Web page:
HP is entering the growing market for pint-sized computers targeted mainly for pint-sized customers with the introduction of the new HP 2133 notebook, priced at $500.
Hewlett-Packard joins Intel and Asus in market of the new
miniaturized laptops for surfing the Internet and performing other basic functions like word processing.
Intel has labeled them "netbooks," and it expects more than 50 million
netbooks to be in circulation by 2011.
HP executives say their new machines, which go on sale later this
month, are an important piece of the company's effort
to build market share in schools, where machines had to be smaller and
cheaper without losing too many functions.
The companies also expect adults to cotton to the idea of buying two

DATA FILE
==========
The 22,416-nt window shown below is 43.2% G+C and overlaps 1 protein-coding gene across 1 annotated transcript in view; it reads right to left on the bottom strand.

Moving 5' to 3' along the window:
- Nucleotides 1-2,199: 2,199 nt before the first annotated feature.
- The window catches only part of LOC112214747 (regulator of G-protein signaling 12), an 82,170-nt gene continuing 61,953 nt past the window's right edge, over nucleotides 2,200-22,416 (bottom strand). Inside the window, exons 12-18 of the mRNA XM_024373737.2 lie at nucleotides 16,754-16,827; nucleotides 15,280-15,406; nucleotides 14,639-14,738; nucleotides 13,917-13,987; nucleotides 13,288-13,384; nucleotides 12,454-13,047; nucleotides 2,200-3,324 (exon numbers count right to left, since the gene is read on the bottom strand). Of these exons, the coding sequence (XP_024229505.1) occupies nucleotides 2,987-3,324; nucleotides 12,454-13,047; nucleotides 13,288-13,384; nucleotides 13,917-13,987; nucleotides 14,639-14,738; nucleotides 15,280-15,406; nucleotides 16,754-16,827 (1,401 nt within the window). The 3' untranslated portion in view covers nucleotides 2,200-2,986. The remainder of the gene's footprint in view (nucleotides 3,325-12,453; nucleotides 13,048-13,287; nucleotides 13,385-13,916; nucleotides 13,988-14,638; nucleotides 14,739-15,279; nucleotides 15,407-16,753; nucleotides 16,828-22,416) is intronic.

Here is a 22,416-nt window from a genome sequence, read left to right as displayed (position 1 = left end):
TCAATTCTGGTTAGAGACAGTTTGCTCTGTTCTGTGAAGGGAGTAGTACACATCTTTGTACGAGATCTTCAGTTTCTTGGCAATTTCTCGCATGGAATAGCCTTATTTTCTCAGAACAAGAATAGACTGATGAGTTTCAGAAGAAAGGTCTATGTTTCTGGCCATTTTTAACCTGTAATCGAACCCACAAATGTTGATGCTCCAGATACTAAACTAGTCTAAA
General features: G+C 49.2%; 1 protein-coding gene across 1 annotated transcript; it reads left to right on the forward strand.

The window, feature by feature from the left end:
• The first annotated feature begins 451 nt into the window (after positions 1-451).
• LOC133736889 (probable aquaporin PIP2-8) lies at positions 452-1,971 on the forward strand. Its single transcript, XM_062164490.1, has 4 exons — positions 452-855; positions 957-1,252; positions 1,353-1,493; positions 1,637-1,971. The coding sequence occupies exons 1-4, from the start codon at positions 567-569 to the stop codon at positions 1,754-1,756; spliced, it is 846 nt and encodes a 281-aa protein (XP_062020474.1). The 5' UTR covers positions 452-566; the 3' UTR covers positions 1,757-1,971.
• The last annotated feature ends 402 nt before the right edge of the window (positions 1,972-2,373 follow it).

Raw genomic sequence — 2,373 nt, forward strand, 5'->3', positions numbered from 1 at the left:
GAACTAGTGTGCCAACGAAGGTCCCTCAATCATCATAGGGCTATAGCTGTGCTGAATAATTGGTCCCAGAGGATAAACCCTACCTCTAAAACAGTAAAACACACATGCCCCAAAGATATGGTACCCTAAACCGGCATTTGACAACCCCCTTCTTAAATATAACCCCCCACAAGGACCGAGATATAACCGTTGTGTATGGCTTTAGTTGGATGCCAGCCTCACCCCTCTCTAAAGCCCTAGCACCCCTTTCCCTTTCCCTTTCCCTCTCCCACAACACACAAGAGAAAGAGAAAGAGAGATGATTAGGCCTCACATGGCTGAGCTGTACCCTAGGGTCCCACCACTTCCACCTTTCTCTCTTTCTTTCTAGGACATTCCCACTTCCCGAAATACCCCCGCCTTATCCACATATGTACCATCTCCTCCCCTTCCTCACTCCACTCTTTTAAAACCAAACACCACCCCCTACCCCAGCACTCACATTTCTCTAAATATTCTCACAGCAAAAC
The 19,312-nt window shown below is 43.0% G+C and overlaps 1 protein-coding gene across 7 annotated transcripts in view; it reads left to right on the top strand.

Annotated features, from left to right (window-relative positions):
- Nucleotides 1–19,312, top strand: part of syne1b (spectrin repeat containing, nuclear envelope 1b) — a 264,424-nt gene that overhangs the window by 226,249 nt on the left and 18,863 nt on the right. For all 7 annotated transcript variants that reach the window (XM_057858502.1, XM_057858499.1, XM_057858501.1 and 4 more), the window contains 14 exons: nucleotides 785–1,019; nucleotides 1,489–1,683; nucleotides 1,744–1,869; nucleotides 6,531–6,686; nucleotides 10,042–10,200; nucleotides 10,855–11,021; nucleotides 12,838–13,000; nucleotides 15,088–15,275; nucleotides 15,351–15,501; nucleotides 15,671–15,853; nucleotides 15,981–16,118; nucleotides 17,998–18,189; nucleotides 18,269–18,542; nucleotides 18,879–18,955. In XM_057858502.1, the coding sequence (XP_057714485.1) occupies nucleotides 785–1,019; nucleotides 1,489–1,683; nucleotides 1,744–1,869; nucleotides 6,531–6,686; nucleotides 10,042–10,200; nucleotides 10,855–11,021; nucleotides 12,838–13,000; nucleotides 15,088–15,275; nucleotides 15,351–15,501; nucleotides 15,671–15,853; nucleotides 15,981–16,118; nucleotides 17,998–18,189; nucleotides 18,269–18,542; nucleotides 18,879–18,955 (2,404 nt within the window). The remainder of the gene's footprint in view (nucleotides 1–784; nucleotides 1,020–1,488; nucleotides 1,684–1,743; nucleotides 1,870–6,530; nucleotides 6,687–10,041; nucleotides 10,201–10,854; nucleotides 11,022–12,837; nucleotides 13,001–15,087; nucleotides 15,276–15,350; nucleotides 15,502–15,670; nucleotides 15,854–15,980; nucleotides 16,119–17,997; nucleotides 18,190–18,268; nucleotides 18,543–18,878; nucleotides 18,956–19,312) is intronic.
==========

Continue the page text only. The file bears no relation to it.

laptops - a lightweight one just for Web browsing on the go and the
full-power machine for the home or office.
HP's foray comes in the form of a new computer called a "Mini-Note"
that weighs less than 3 pounds with a screen that measures 8.9 inches
diagonally. The machines start at under $500 for a Linux-based model.
Prices go up for Windows Vista models with faster processors.
The processors HP is using are made by Via Technologies and come in
clock speeds up to 1.6GHz. The inclusion is a big win for Via,
which trails Intel and AMD by a wide margin in
the microprocessor market.
HP executives say the only major feature its Mini-Note lacks is an
optical drive for ingesting DVDs and CD-ROMs, which can be bought
The Mini-Note will compete primarily with Intel's Classmate PCs -
which are designed by Intel and feature Intel chips but are built and
branded by other companies - and Asustek's Eee PC.